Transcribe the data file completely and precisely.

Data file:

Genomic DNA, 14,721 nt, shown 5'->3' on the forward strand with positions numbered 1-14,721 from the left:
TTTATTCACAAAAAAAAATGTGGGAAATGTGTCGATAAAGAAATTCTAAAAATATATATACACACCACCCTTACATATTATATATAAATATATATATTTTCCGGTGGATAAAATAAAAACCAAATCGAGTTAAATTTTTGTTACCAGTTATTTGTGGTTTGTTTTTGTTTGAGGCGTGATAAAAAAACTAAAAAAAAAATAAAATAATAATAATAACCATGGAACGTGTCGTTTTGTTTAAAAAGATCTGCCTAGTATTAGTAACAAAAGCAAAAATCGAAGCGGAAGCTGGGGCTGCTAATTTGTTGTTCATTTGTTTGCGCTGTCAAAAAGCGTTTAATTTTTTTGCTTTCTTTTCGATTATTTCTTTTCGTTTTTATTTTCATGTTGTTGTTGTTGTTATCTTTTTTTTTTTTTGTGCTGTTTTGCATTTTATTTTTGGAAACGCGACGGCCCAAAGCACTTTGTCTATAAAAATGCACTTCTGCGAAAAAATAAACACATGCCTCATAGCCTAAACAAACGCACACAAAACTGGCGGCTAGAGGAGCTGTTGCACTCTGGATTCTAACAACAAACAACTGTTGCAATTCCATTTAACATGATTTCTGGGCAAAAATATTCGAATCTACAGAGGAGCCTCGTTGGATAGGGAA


Genomic DNA, 14,721 nt, shown 5'->3' on the forward strand with positions numbered 1-14,721 from the left:
TTTATTCACAAAAAAAAATGTGGGAAATGTGTCGATAAAGAAATTCTAAAAATATATATACACACCACCCTTACATATTATATATAAATATATATATTTTCCGGTGGATAAAATAAAAACCAAATCGAGTTAAATTTTTGTTACCAGTTATTTGTGGTTTGTTTTTGTTTGAGGCGTGATAAAAAAACTAAAAAAAAAATAAAATAATAATAATAACCATGGAACGTGTCGTTTTGTTTAAAAAGATCTGCCTAGTATTAGTAACAAAAGCAAAAATCGAAGCGGAAGCTGGGGCTGCTAATTTGTTGTTCATTTGTTTGCGCTGTCAAAAAGCGTTTAATTTTTTTGCTTTCTTTTCGATTATTTCTTTTCGTTTTTATTTTCATGTTGTTGTTGTTGTTATCTTTTTTTTTTTTTGTGCTGTTTTGCATTTTATTTTTGGAAACGCGACGGCCCAAAGCACTTTGTCTATAAAAATGCACTTCTGCGAAAAAATAAACACATGCCTCATAGCCTAAACAAACGCACACAAAACTGGCGGCTAGAGGAGCTGTTGCACTCTGGATTCTAACAACAAACAACTGTTGCAATTCCATTTAACATGATTTCTGGGCAAAAATATTCGAATCTACAGAGGAGCCTCGTTGGATAGGGAA